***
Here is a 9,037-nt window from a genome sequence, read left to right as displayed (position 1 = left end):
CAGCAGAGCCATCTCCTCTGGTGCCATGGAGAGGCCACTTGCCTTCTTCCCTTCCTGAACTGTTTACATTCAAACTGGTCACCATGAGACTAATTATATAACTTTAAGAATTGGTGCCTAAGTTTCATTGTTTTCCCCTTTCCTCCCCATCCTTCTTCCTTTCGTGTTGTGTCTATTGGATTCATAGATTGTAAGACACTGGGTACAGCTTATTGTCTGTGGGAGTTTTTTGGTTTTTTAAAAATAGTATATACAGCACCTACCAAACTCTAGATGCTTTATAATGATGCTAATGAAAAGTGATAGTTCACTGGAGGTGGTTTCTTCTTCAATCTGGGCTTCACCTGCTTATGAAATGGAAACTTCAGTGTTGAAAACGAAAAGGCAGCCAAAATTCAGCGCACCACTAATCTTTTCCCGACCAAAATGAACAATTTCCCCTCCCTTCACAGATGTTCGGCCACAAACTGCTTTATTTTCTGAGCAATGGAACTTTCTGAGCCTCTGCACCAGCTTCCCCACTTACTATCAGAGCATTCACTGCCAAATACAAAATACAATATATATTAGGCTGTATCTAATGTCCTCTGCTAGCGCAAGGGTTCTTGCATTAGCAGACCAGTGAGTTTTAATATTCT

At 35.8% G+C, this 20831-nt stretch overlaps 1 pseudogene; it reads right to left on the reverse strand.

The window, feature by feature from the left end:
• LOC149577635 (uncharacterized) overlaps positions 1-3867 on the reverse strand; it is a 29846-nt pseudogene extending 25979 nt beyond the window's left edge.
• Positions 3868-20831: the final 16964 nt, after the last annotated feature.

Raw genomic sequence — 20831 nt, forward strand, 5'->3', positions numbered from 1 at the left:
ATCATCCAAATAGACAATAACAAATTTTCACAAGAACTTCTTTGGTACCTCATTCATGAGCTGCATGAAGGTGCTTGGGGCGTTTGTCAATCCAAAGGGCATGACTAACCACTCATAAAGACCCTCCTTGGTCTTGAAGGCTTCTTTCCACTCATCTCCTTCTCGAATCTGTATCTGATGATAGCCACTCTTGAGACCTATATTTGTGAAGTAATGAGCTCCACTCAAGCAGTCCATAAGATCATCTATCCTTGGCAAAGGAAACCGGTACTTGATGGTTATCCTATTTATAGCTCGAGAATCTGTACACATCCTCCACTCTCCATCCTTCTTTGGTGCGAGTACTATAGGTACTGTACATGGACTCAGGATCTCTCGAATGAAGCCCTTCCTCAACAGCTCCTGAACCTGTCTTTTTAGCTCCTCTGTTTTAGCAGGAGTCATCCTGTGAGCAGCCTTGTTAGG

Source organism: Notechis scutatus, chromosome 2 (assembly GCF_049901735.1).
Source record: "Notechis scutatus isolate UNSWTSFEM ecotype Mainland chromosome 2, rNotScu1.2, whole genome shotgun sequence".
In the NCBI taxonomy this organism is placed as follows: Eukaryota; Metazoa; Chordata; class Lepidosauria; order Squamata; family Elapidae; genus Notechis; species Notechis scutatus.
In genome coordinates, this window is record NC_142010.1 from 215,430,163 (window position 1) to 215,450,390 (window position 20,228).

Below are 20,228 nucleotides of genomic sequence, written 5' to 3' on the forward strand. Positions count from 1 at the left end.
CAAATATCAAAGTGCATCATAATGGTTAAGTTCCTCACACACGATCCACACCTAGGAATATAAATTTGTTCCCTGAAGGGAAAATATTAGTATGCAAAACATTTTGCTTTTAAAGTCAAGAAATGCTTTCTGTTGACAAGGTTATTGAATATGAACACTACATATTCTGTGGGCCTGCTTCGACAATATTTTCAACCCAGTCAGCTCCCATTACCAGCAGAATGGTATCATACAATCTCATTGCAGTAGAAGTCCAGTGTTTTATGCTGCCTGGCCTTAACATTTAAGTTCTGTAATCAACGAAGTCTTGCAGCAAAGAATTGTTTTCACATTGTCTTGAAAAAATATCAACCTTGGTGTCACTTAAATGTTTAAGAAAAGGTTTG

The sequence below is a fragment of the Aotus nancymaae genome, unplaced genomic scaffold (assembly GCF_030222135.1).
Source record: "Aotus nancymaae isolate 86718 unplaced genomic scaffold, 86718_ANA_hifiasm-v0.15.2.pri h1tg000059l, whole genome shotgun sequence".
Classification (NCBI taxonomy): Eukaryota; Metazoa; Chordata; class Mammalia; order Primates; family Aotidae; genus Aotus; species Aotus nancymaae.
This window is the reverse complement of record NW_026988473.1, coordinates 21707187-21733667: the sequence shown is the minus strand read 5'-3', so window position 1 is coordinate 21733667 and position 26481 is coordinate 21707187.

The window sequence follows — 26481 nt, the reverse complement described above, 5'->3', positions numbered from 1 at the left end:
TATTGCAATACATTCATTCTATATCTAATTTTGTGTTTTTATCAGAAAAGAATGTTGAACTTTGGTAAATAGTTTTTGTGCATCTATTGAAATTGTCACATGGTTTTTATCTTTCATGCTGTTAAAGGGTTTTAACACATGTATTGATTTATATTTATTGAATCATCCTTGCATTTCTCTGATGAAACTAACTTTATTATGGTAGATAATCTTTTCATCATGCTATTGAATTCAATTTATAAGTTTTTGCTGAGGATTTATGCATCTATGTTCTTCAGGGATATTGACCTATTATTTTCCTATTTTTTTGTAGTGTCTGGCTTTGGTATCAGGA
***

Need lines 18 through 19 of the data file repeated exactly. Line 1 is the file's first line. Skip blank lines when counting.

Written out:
This window is the reverse complement of record NW_026988473.1, coordinates 21707187-21733667: the sequence shown is the minus strand read 5'-3', so window position 1 is coordinate 21733667 and position 26481 is coordinate 21707187.

The window sequence follows — 26481 nt, the reverse complement described above, 5'->3', positions numbered from 1 at the left end: